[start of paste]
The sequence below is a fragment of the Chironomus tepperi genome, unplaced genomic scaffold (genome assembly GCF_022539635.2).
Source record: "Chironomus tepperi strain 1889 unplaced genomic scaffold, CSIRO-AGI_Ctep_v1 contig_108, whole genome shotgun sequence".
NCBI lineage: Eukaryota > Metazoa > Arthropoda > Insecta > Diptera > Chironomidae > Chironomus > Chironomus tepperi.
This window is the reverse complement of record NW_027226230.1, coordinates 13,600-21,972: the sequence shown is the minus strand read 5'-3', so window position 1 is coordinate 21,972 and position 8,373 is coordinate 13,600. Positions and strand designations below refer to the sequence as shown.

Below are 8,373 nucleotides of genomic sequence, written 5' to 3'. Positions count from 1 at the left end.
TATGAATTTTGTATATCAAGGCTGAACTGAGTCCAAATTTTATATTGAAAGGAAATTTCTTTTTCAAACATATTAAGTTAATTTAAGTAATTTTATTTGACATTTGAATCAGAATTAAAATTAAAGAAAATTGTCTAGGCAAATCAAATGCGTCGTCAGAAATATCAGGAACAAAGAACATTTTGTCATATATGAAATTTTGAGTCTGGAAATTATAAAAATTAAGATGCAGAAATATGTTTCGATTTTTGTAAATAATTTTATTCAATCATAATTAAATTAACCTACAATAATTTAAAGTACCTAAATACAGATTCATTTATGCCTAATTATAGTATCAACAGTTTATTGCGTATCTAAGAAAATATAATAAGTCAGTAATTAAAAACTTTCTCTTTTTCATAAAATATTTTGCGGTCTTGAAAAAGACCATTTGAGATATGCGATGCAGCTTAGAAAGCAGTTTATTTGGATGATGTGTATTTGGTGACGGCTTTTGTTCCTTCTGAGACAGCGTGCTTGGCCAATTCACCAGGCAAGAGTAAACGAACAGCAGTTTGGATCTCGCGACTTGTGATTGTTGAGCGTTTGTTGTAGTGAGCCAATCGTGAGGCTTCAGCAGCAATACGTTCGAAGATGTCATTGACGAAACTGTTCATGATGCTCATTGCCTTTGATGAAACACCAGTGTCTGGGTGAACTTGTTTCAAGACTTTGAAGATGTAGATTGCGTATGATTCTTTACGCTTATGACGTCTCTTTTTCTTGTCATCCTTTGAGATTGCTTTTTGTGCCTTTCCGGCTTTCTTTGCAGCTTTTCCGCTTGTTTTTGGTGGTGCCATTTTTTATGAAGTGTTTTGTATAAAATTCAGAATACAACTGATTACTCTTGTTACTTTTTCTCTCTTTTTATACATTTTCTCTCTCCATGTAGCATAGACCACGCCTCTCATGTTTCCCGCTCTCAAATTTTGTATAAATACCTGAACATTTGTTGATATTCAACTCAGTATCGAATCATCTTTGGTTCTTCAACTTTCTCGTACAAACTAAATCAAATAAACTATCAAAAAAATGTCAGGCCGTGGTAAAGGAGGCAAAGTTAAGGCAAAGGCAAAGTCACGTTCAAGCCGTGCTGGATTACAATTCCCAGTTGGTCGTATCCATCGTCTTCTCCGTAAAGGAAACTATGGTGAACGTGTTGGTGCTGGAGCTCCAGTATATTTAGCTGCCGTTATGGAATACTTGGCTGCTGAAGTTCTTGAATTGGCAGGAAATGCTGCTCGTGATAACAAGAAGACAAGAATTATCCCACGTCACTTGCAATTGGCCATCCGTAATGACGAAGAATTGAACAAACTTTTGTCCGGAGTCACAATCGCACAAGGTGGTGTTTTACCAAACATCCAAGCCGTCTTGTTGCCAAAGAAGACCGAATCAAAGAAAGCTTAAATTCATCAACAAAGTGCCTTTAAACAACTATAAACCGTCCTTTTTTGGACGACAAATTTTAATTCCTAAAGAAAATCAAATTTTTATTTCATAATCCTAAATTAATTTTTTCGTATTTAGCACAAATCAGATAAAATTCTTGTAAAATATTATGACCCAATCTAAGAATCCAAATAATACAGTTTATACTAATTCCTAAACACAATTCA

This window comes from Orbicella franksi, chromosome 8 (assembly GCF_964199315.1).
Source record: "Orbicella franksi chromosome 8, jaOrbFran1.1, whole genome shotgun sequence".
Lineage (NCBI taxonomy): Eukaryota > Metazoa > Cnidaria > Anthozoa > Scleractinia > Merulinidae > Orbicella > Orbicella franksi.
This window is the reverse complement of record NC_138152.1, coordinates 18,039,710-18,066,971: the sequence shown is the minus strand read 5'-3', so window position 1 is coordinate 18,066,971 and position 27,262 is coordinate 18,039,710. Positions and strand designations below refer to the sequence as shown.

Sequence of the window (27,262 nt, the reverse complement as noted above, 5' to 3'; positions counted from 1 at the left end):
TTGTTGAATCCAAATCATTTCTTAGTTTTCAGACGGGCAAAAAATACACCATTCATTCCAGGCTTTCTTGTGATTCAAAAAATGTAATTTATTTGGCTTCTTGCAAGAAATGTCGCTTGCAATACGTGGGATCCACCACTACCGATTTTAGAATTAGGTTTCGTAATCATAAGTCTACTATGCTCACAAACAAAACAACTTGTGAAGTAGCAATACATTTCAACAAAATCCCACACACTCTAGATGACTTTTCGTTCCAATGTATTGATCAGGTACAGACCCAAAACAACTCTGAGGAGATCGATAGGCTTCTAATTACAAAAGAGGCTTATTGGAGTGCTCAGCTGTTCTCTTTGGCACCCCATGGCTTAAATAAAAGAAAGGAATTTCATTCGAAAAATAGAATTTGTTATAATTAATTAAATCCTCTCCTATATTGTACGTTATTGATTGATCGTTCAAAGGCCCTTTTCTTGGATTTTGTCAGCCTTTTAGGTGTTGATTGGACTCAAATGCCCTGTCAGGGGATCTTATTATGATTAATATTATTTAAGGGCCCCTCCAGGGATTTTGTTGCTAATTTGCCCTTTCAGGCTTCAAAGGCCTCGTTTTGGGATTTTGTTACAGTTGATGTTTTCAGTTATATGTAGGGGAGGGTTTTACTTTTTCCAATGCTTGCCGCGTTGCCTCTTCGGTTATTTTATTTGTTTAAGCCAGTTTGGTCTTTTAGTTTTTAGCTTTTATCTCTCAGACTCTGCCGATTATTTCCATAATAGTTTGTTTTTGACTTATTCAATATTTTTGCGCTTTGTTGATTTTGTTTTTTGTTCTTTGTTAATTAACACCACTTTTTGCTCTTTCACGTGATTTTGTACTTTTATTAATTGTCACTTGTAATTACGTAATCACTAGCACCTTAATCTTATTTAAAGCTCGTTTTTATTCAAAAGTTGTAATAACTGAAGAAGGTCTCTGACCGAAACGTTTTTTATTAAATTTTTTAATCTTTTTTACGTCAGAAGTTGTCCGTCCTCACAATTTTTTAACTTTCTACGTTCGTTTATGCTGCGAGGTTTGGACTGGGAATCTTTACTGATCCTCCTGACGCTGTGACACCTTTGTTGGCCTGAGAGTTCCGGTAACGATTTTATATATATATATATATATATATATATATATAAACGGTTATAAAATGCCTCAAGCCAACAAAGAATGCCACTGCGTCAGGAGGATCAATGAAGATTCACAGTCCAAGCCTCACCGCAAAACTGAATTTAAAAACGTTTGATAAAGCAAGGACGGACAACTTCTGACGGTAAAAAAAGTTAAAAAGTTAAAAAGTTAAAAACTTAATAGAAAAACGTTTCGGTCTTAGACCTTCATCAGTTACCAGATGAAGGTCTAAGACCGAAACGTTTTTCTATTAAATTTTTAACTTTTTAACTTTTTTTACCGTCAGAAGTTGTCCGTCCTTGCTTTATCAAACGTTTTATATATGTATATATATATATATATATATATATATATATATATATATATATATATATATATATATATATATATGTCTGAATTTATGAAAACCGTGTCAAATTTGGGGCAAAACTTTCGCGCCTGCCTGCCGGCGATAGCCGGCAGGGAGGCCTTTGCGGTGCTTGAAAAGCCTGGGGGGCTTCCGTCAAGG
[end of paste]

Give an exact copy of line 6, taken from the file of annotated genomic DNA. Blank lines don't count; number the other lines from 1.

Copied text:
TATGAATTTTGTATATCAAGGCTGAACTGAGTCCAAATTTTATATTGAAAGGAAATTTCTTTTTCAAACATATTAAGTTAATTTAAGTAATTTTATTTGACATTTGAATCAGAATTAAAATTAAAGAAAATTGTCTAGGCAAATCAAATGCGTCGTCAGAAATATCAGGAACAAAGAACATTTTGTCATATATGAAATTTTGAGTCTGGAAATTATAAAAATTAAGATGCAGAAATATGTTTCGATTTTTGTAAATAATTTTATTCAATCATAATTAAATTAACCTACAATAATTTAAAGTACCTAAATACAGATTCATTTATGCCTAATTATAGTATCAACAGTTTATTGCGTATCTAAGAAAATATAATAAGTCAGTAATTAAAAACTTTCTCTTTTTCATAAAATATTTTGCGGTCTTGAAAAAGACCATTTGAGATATGCGATGCAGCTTAGAAAGCAGTTTATTTGGATGATGTGTATTTGGTGACGGCTTTTGTTCCTTCTGAGACAGCGTGCTTGGCCAATTCACCAGGCAAGAGTAAACGAACAGCAGTTTGGATCTCGCGACTTGTGATTGTTGAGCGTTTGTTGTAGTGAGCCAATCGTGAGGCTTCAGCAGCAATACGTTCGAAGATGTCATTGACGAAACTGTTCATGATGCTCATTGCCTTTGATGAAACACCAGTGTCTGGGTGAACTTGTTTCAAGACTTTGAAGATGTAGATTGCGTATGATTCTTTACGCTTATGACGTCTCTTTTTCTTGTCATCCTTTGAGATTGCTTTTTGTGCCTTTCCGGCTTTCTTTGCAGCTTTTCCGCTTGTTTTTGGTGGTGCCATTTTTTATGAAGTGTTTTGTATAAAATTCAGAATACAACTGATTACTCTTGTTACTTTTTCTCTCTTTTTATACATTTTCTCTCTCCATGTAGCATAGACCACGCCTCTCATGTTTCCCGCTCTCAAATTTTGTATAAATACCTGAACATTTGTTGATATTCAACTCAGTATCGAATCATCTTTGGTTCTTCAACTTTCTCGTACAAACTAAATCAAATAAACTATCAAAAAAATGTCAGGCCGTGGTAAAGGAGGCAAAGTTAAGGCAAAGGCAAAGTCACGTTCAAGCCGTGCTGGATTACAATTCCCAGTTGGTCGTATCCATCGTCTTCTCCGTAAAGGAAACTATGGTGAACGTGTTGGTGCTGGAGCTCCAGTATATTTAGCTGCCGTTATGGAATACTTGGCTGCTGAAGTTCTTGAATTGGCAGGAAATGCTGCTCGTGATAACAAGAAGACAAGAATTATCCCACGTCACTTGCAATTGGCCATCCGTAATGACGAAGAATTGAACAAACTTTTGTCCGGAGTCACAATCGCACAAGGTGGTGTTTTACCAAACATCCAAGCCGTCTTGTTGCCAAAGAAGACCGAATCAAAGAAAGCTTAAATTCATCAACAAAGTGCCTTTAAACAACTATAAACCGTCCTTTTTTGGACGACAAATTTTAATTCCTAAAGAAAATCAAATTTTTATTTCATAATCCTAAATTAATTTTTTCGTATTTAGCACAAATCAGATAAAATTCTTGTAAAATATTATGACCCAATCTAAGAATCCAAATAATACAGTTTATACTAATTCCTAAACACAATTCA